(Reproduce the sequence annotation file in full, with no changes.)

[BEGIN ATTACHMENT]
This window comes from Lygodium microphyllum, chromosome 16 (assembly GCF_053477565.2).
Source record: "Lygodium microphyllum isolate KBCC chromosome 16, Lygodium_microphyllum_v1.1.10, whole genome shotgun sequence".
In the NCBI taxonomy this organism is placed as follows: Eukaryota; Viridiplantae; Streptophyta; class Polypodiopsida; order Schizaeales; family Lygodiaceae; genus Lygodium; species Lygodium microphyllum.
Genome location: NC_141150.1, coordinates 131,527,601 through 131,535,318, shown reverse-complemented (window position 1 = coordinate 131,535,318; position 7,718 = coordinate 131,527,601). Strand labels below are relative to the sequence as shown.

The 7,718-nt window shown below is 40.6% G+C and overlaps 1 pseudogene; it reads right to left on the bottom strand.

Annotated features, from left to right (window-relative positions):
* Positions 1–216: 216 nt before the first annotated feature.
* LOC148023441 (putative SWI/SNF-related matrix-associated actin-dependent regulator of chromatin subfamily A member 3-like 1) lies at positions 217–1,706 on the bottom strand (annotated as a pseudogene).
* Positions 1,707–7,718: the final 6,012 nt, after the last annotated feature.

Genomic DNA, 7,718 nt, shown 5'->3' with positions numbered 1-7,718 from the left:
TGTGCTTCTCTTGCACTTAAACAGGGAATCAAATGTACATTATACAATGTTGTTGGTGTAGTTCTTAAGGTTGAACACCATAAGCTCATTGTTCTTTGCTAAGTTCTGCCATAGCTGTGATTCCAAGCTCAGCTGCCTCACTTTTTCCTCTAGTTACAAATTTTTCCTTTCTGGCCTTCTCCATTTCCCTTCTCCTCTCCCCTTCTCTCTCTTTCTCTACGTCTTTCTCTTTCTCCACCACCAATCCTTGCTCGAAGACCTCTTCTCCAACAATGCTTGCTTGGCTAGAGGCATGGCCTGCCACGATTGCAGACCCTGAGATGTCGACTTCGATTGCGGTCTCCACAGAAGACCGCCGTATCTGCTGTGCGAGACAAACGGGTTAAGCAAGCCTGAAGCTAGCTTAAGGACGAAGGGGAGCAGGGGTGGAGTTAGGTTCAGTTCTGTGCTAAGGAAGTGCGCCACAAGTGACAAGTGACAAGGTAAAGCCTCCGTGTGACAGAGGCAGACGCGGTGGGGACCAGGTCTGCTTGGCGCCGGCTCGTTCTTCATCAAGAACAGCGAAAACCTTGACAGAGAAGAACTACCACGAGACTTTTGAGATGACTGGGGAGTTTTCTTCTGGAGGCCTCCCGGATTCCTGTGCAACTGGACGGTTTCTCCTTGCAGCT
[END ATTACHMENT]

This window comes from Lygodium microphyllum, chromosome 16 (assembly GCF_053477565.2).
Source record: "Lygodium microphyllum isolate KBCC chromosome 16, Lygodium_microphyllum_v1.1.10, whole genome shotgun sequence".
In the NCBI taxonomy this organism is placed as follows: Eukaryota; Viridiplantae; Streptophyta; class Polypodiopsida; order Schizaeales; family Lygodiaceae; genus Lygodium; species Lygodium microphyllum.
Genome location: NC_141150.1, coordinates 131,527,601 through 131,535,318, shown reverse-complemented (window position 1 = coordinate 131,535,318; position 7,718 = coordinate 131,527,601). Strand labels below are relative to the sequence as shown.

The 7,718-nt window shown below is 40.6% G+C and overlaps 1 pseudogene; it reads right to left on the bottom strand.

Annotated features, from left to right (window-relative positions):
* Positions 1–216: 216 nt before the first annotated feature.
* LOC148023441 (putative SWI/SNF-related matrix-associated actin-dependent regulator of chromatin subfamily A member 3-like 1) lies at positions 217–1,706 on the bottom strand (annotated as a pseudogene).
* Positions 1,707–7,718: the final 6,012 nt, after the last annotated feature.

Genomic DNA, 7,718 nt, shown 5'->3' with positions numbered 1-7,718 from the left:
TGTGCTTCTCTTGCACTTAAACAGGGAATCAAATGTACATTATACAATGTTGTTGGTGTAGTTCTTAAGGTTGAACACCATAAGCTCATTGTTCTTTGCTAAGTTCTGCCATAGCTGTGATTCCAAGCTCAGCTGCCTCACTTTTTCCTCTAGTTACAAATTTTTCCTTTCTGGCCTTCTCCATTTCCCTTCTCCTCTCCCCTTCTCTCTCTTTCTCTACGTCTTTCTCTTTCTCCACCACCAATCCTTGCTCGAAGACCTCTTCTCCAACAATGCTTGCTTGGCTAGAGGCATGGCCTGCCACGATTGCAGACCCTGAGATGTCGACTTCGATTGCGGTCTCCACAGAAGACCGCCGTATCTGCTGTGCGAGACAAACGGGTTAAGCAAGCCTGAAGCTAGCTTAAGGACGAAGGGGAGCAGGGGTGGAGTTAGGTTCAGTTCTGTGCTAAGGAAGTGCGCCACAAGTGACAAGTGACAAGGTAAAGCCTCCGTGTGACAGAGGCAGACGCGGTGGGGACCAGGTCTGCTTGGCGCCGGCTCGTTCTTCATCAAGAACAGCGAAAACCTTGACAGAGAAGAACTACCACGAGACTTTTGAGATGACTGGGGAGTTTTCTTCTGGAGGCCTCCCGGATTCCTGTGCAACTGGACGGTTTCTCCTTGCAGCT